Don't Get Confused Between Debt Consolidation and Debt Management
If your debt problems have got to the stage where you really need to get to grips with them and find a solution, you've probably started to do some online research to see what your options could be.
Two very common terms you'll come across on a wide variety of sites are debt consolidation and debt management. Unfortunately, many articles on these topics use the terms more or less interchangeably (especially if the articles were written by people from outside the UK), when in reality they are quite different things.
A detailed look at each of the two techniques along with the advantages and pitfalls is the topic for another longer article, but here I'll outline the basics.
This is the process of combining many smaller debts into one larger one, by taking out a loan large enough to pay off all your other debts such as credit cards and so on, leaving you with one single payment to make each month.
The aim is to end up with this repayment being lower than the combined total of all your existing repayments, leaving you with extra money each month and hopefully going quite a way to solving your problems.
It's important to note that consolidation in no way reduces the amount of money you owe, it just restructures your payments to make them more affordable.
This is quite different to consolidation. In effect, you throw your towel into the ring and admit that you simply can't keep on top of your debts. You do this by writing to your creditors explaining the situation, and ask for all interest and charges to be stopped in return for a new fixed repayment schedule that you can afford.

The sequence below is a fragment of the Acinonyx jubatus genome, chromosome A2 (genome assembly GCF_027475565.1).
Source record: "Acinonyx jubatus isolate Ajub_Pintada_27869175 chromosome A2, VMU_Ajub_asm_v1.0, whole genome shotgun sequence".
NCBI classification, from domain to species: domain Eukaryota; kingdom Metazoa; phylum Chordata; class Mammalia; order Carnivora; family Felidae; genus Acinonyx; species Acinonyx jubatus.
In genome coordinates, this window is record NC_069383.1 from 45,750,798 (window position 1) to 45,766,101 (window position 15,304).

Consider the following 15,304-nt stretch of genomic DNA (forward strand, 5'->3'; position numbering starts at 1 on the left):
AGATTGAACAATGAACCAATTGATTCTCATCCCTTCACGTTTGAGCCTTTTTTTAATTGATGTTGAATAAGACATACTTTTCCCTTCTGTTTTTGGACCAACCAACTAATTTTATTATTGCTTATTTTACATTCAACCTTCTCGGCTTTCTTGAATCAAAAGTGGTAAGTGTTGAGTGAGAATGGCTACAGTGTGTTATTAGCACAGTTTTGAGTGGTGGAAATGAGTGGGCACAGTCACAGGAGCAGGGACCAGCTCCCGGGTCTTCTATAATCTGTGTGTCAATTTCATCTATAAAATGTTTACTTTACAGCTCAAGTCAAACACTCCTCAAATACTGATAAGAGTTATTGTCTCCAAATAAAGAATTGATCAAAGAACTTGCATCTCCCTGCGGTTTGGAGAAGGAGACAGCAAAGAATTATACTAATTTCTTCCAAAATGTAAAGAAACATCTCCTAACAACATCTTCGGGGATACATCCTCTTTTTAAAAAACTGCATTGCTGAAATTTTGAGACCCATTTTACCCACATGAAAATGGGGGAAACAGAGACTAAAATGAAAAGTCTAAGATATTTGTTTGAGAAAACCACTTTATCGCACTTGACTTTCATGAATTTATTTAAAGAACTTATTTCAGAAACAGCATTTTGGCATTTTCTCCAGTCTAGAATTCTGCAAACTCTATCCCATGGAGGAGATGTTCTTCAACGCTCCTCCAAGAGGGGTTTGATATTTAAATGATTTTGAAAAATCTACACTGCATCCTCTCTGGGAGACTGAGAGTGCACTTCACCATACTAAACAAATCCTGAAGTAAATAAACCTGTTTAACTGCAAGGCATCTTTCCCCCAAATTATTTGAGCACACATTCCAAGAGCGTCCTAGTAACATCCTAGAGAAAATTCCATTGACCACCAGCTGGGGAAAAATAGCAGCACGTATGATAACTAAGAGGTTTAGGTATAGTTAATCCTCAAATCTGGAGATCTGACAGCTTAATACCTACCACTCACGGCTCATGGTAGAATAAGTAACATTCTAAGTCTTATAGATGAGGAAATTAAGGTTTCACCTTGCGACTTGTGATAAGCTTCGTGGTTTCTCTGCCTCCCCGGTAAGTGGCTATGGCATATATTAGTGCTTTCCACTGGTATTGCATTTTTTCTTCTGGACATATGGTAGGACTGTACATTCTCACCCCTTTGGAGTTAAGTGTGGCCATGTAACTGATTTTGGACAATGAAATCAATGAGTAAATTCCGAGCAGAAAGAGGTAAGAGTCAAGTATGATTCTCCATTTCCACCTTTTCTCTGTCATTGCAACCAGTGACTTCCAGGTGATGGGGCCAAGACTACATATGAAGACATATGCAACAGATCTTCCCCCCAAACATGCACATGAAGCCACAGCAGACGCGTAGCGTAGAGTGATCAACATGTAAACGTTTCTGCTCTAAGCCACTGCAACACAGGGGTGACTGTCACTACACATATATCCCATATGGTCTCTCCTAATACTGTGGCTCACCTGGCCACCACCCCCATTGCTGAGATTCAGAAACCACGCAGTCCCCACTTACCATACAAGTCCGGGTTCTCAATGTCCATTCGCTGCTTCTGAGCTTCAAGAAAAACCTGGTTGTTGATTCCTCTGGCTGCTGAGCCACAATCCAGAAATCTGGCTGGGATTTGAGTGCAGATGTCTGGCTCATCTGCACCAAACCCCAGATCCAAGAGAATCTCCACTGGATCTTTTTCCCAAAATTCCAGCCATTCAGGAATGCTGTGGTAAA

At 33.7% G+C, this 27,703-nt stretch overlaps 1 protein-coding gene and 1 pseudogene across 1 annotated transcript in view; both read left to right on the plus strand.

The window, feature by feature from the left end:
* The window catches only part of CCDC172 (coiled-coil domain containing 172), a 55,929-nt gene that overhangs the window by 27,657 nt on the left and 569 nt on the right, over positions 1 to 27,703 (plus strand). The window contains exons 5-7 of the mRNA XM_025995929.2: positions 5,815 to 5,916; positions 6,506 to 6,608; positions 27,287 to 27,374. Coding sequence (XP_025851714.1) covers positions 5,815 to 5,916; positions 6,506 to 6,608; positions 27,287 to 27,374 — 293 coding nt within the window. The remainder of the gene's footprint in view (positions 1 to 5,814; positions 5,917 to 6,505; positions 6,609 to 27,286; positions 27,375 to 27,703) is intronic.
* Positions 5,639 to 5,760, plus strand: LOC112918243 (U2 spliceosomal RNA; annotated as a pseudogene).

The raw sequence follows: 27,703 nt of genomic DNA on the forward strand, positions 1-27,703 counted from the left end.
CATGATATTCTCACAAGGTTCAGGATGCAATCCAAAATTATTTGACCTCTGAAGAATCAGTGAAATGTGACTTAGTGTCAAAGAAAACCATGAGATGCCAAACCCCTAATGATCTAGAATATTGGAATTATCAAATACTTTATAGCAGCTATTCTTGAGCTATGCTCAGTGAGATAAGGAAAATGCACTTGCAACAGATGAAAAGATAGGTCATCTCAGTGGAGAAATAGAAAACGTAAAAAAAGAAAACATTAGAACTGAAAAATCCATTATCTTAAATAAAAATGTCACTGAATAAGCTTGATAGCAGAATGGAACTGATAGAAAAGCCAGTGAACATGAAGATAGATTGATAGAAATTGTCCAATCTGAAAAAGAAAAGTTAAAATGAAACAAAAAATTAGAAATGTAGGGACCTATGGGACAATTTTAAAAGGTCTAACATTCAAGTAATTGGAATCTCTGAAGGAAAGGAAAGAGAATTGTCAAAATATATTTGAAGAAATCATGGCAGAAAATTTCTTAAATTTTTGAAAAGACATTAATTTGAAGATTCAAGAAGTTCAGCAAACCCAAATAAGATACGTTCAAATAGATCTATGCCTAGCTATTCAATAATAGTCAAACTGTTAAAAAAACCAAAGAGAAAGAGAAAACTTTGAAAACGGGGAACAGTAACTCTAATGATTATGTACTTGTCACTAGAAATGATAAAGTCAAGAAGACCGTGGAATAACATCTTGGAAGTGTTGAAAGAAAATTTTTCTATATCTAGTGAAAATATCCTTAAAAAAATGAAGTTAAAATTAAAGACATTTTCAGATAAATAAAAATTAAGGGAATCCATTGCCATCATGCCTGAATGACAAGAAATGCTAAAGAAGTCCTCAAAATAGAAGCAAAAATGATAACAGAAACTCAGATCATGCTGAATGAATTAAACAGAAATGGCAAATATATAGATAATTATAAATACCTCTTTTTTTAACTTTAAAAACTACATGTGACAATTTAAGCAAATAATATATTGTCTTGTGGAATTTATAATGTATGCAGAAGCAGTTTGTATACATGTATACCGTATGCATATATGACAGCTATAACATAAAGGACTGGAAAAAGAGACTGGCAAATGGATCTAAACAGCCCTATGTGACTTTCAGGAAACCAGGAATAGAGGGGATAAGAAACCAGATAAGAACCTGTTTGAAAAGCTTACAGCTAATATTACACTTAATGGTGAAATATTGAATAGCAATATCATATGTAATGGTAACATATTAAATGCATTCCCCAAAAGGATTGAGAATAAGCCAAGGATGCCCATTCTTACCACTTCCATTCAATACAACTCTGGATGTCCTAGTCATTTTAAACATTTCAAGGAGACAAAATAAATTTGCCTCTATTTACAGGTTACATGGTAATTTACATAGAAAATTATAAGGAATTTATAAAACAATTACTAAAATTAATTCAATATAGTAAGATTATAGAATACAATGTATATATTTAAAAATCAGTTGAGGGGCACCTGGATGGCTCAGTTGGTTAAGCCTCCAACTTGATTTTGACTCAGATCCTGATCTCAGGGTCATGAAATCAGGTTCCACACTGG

You will need to do this for all of your creditors, who will ask for details of your total debts, and your income and expenditure. With luck, your creditors will agree to the new affordable repayments, leaving you more able to afford everyday life.
The downside to this is that you are effectively defaulting on your credit agreements which will be noted on your credit file making it more difficult to get credit in the future.
You can either do this whole process yourself, or if this seems intimidating a debt charity may be able to guide you through, or a debt management agency will take charge and deal with all your creditors for you (for a fee). The advantage of using an agency, apart from probably being less stressful, is that once the plan is set up you will make one single payment to the agency who will then distribute it among your creditors according to the agreements made on your behalf.
So, as we can see, consolidation and management are two very different strategies for dealing with debt, and beware of taking advice from any web site that seems to confuse the two.